reviews

  • Kaye Donachie

    Maureen Paley

    The modest proportions of the six paintings in Kaye Donachie’s latest exhibition served only to sharpen the focus of the gaze she turns upon her subjects—a gaze that makes visible a kind of fruitful incoherence (to use artist Susan Hiller’s endlessly useful and provocative term). To say, then, that Donachie’s subject here is women’s contributions to modernist thought and practice would be to oversimplify. What it is to be present, to be active, to have a voice, and to assume, ultimately, some measure of control over the fate of one’s productive labor are all questions that these paintings bring

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  • Anna Maria Maiolino

    Camden Arts Centre

    During the five decades of Anna Maria Maiolino’s career, she has left almost no artistic medium unexplored, from sculpture to reliefs, drawing, film, and performance. Her early artistic experiments date back to the 1960s and Brazil’s artistic ferment at that time: the New Figuration movement, Neo-concretism, and New Brazilian Objectivity; she worked alongside such renowned artists as Lygia Clark and Hélio Oiticica. Later, she was associated with various neo-avant-gardes in Europe (particularly Italy, where she was born) and the United States. Then, in 1989, after two decades of diverse work in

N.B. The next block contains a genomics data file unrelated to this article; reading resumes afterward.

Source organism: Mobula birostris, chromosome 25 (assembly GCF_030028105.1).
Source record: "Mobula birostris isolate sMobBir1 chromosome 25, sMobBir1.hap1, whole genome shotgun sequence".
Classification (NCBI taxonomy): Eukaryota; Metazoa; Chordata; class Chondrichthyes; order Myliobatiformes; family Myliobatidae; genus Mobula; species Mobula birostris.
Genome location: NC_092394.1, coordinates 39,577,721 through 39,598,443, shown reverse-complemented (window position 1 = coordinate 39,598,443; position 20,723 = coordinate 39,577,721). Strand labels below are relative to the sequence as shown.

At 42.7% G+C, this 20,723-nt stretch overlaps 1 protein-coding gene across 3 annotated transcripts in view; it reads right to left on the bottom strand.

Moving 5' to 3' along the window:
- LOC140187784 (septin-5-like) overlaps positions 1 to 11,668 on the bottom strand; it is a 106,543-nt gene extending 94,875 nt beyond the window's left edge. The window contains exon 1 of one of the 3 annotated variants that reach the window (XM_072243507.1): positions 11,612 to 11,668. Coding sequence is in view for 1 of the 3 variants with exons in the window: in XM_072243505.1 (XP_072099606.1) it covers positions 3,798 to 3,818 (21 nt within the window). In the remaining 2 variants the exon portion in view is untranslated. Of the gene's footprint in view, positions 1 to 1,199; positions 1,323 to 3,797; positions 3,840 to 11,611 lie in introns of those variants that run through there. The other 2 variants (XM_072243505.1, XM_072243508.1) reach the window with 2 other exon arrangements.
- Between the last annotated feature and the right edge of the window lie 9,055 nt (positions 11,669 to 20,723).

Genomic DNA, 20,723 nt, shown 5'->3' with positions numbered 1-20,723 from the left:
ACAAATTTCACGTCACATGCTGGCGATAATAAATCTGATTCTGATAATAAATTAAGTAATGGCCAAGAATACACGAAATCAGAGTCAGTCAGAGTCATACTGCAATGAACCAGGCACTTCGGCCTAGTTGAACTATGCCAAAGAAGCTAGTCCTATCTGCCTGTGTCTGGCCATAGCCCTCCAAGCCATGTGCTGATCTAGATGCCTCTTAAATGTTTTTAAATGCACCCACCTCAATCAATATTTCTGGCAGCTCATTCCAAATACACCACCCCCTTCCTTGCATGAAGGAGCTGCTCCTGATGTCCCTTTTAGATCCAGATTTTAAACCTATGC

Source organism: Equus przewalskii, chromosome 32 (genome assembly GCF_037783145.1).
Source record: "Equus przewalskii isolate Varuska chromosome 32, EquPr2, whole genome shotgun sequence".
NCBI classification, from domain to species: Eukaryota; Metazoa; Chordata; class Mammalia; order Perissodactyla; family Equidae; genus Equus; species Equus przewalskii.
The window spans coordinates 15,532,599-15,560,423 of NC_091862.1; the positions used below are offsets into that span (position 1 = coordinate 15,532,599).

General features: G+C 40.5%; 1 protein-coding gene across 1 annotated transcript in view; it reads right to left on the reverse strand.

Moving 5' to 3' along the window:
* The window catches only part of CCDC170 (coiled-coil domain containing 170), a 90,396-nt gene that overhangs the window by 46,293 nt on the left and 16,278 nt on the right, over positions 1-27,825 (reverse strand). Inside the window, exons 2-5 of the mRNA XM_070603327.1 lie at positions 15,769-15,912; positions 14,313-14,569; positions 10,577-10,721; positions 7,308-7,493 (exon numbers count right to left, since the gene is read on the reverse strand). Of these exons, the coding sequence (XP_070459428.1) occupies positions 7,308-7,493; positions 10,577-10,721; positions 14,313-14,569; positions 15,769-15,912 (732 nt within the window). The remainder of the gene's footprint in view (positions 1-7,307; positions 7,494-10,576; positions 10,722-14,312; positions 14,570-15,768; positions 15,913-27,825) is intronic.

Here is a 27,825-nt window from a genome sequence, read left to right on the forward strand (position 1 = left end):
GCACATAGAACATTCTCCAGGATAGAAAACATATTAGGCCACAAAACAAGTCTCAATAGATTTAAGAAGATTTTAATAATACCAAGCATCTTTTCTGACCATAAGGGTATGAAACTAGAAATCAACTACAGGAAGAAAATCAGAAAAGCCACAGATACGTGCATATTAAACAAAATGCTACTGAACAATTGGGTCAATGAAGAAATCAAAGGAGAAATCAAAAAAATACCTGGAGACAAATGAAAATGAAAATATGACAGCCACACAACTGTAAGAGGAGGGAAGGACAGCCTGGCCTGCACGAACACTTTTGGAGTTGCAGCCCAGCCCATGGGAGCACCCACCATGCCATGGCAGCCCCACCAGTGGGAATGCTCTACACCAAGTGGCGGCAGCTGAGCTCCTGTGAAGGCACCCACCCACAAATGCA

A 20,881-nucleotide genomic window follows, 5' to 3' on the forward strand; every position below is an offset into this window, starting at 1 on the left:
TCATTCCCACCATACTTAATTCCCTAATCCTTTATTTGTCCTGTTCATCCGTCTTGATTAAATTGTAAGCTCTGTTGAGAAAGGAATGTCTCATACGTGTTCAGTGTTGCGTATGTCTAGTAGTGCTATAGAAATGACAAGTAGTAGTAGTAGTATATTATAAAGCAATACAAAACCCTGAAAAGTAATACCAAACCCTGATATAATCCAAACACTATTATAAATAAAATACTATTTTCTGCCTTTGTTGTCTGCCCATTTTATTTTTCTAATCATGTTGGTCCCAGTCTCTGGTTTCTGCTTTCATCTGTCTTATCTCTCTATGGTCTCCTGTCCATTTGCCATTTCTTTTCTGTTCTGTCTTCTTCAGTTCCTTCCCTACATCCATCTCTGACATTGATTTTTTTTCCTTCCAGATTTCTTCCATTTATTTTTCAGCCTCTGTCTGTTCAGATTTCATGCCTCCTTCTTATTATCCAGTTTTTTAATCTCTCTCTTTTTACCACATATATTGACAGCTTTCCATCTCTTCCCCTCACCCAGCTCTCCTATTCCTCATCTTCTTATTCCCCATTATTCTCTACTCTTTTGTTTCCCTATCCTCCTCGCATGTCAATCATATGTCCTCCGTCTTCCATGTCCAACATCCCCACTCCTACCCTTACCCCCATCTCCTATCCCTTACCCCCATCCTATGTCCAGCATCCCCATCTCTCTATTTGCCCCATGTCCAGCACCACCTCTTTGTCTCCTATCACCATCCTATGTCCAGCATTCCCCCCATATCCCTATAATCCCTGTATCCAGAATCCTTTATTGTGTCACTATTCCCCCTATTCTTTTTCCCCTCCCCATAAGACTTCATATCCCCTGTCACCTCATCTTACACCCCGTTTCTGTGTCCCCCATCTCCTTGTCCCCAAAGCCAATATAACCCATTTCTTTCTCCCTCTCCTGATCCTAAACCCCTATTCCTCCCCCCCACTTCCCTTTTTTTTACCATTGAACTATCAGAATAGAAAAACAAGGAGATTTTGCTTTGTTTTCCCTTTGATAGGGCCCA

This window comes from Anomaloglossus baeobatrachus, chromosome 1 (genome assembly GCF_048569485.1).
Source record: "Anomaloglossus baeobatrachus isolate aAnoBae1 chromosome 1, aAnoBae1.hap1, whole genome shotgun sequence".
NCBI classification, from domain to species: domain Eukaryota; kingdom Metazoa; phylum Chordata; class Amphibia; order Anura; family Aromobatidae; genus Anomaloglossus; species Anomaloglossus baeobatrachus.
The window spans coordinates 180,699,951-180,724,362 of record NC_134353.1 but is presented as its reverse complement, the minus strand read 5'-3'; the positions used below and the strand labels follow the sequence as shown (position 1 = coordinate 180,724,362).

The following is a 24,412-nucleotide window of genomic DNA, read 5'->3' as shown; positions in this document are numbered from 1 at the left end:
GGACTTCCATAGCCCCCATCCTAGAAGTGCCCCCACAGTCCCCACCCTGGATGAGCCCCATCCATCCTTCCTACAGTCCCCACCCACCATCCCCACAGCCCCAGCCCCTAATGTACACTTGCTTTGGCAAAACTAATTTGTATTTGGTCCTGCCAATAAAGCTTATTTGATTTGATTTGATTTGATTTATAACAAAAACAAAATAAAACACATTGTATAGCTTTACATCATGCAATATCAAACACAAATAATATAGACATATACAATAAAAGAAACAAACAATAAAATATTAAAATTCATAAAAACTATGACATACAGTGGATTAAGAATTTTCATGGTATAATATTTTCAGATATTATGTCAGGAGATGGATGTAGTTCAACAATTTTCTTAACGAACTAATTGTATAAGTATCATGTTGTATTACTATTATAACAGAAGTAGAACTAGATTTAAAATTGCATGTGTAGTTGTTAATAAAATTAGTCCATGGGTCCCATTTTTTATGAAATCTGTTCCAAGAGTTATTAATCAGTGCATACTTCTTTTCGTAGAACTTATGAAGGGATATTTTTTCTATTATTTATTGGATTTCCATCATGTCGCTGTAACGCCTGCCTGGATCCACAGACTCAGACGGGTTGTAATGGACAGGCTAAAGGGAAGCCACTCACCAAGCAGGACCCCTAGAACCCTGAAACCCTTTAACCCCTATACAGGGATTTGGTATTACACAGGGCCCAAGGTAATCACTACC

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  • Céleste Boursier-Mougenot

    Barbican—The Curve

    Zebra finches are small, variously colored birds native to central Australia. They live in groups, enjoy plentiful singing, and often exhibit elaborate striped plumage and fanciful markings. In artist and sometime musician Céleste Boursier-Mougenot’s recent commission, forty zebra finches occupied one end of the Curve, the Barbican’s semicircular, corridor-like gallery wrapped around the outside of a vast concert hall. Revisiting an idea explored in some of his earlier works, Boursier-Mougenot provided the birds with food, water, and grass—plus nine electric guitars and three basses, all plugged

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